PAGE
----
For many of us the closing of one year and the beginning of the next feels like a natural time to reflect on the past and look towards the future, perhaps imagining and planning what type of year we would like to have. This year in particular I feel it’s important to take time to absorb all we have been through in the last 12 months, all that we have lost, all that we have experienced, all that we have gained. By digesting the past year as best as we are able to, we can then more clearly tune into our hopes and dreams and aspirations for the year ahead.
I teach an annual workshop each January called ‘Stretch, Relax and Resolve’. It’s a yoga and meditation workshop designed to sweep away cobwebs and set intentions for the year ahead. We focus on stretches to release tension in the body, meditation, and breathing techniques to release tension in the mind and a long guided relaxation known as yoga nidra. Yoga nidra can bring incredible calmness, quietness & clarity, allowing us to connect to our unconscious mind and with this connection, we look to discover what we really want for ourselves in the coming year.
Though often translated as yogic sleep, during yoga nidra we are in a relaxed state of awake-ness. In true sleep, our conscious mind switches off and our unconscious mind takes control. In yoga nidra the conscious mind remains active and as we relax, we are able to make a connection to our unconscious mind. We can then use the conscious mind to direct the unconscious mind, very much like self-hypnosis. We traditionally use the connection between the two parts of the mind to make a resolve and this resolve is known as a sankalpa.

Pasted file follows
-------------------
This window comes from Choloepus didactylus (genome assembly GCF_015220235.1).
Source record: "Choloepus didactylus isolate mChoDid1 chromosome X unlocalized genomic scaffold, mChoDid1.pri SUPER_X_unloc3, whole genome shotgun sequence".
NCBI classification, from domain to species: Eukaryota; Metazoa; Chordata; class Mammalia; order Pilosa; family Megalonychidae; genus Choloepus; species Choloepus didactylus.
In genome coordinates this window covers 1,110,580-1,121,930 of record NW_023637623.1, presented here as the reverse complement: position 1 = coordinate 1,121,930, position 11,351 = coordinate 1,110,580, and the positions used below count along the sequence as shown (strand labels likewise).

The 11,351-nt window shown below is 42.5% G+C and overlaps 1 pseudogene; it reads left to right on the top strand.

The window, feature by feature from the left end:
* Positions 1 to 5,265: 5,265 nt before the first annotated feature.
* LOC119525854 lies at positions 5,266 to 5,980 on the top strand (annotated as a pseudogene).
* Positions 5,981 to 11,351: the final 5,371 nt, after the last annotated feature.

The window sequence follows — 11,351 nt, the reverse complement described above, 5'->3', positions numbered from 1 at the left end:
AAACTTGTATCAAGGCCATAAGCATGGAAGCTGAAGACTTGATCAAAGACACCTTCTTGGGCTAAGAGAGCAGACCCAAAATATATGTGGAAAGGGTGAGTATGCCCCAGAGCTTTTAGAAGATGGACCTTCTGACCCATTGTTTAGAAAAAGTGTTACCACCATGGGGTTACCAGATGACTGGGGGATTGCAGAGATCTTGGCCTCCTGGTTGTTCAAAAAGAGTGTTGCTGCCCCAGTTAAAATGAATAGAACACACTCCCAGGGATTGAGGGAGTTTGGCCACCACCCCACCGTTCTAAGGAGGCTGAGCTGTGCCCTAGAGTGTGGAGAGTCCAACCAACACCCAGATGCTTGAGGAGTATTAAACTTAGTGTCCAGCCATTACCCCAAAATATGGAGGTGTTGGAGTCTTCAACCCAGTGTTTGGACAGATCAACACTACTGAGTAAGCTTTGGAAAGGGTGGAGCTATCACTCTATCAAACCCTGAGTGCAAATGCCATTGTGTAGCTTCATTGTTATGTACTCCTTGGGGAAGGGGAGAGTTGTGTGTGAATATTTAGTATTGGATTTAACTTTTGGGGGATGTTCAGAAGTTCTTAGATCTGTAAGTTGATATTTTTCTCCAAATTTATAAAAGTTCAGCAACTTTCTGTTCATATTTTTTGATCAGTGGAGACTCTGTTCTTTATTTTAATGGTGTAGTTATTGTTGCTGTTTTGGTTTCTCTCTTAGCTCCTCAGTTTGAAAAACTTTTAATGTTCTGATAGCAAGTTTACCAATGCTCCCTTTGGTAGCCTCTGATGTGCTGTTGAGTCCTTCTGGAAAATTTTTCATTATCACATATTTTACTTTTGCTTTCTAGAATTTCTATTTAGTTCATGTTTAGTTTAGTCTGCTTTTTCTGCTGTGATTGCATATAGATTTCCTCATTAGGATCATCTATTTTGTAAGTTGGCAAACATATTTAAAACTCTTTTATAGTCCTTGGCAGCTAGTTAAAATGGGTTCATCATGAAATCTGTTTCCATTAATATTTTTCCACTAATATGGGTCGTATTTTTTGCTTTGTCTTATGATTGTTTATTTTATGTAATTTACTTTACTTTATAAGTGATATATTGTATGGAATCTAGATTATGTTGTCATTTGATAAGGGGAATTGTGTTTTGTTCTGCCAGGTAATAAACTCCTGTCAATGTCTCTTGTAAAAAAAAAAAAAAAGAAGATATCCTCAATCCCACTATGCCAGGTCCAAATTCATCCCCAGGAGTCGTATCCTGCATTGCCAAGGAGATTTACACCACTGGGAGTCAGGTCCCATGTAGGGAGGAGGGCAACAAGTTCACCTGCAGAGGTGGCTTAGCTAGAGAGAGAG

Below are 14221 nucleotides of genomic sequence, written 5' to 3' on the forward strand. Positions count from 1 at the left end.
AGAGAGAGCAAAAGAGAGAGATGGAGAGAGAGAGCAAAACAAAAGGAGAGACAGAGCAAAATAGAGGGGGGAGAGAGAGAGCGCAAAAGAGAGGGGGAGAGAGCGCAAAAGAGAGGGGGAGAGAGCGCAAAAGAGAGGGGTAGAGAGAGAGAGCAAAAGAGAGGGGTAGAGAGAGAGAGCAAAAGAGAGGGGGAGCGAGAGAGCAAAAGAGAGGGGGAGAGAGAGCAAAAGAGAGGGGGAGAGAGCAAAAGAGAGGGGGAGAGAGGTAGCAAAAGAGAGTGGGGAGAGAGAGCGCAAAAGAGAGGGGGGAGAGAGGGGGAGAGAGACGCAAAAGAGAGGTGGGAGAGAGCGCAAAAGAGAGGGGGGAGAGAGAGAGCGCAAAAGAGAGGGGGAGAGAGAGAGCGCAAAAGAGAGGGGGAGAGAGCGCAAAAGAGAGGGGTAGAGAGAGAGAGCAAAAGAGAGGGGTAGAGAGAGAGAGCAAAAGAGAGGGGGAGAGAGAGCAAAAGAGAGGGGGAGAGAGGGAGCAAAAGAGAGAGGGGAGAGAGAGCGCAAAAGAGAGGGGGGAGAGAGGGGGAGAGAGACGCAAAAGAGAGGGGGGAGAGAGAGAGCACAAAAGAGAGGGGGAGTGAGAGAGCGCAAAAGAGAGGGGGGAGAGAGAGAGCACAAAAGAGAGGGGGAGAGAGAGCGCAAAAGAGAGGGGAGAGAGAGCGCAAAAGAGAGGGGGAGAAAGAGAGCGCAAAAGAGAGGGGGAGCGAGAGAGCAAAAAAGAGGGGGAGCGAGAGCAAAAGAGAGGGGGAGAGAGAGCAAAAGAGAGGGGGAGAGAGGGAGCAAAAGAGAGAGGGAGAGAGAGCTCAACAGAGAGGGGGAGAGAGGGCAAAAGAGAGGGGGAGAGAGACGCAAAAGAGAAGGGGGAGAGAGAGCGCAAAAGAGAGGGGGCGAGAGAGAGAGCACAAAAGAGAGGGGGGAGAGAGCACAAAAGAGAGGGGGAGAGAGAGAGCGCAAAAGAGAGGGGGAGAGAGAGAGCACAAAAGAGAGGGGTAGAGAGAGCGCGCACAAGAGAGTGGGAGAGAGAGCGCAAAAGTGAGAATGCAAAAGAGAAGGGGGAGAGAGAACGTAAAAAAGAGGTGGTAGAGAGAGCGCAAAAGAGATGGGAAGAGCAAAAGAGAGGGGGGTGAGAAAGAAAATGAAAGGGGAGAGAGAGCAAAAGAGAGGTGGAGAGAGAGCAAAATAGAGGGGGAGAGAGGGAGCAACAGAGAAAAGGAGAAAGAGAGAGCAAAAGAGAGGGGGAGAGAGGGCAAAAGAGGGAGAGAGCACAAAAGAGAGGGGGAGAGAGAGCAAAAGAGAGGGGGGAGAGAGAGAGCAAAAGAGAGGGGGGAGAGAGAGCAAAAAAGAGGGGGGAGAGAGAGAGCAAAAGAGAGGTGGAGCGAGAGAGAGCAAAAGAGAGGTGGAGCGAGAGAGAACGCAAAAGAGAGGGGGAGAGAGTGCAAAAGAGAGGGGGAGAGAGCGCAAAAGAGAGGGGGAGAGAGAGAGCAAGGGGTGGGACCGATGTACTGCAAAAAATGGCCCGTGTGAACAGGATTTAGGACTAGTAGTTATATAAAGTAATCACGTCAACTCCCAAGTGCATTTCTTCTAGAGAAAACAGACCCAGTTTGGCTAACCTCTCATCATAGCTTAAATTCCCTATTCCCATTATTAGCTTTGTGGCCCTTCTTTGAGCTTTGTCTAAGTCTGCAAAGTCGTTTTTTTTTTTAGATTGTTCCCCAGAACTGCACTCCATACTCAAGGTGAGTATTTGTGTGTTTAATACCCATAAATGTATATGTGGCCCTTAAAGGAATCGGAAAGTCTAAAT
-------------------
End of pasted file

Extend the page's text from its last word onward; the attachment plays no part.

I have found that teaching yoga nidra and sankalpa discovery around the new year works really well as it’s a time when many are thinking about making New Year’s resolutions. When people are naturally thinking about what they might want to change or add to their lives, it means they are already in a reflective frame of mind and that’s helpful for the practice. It also means that I am able to offer something to my students that supports where they are in this moment, looking to the year ahead.
Of course, every day is a new day and January is not imbued with special magic. While the new year is a conventional time to make resolutions, each new moment offers the same opportunity for us to connect to our true selves, and yoga nidra can be practiced at any time.
If you are interested and want to know more about the practice of yoga nidra, please do get in touch. I am always more than happy to talk about yoga J
Wishing you clarity for the year ahead.
Take good care of yourself, Clair.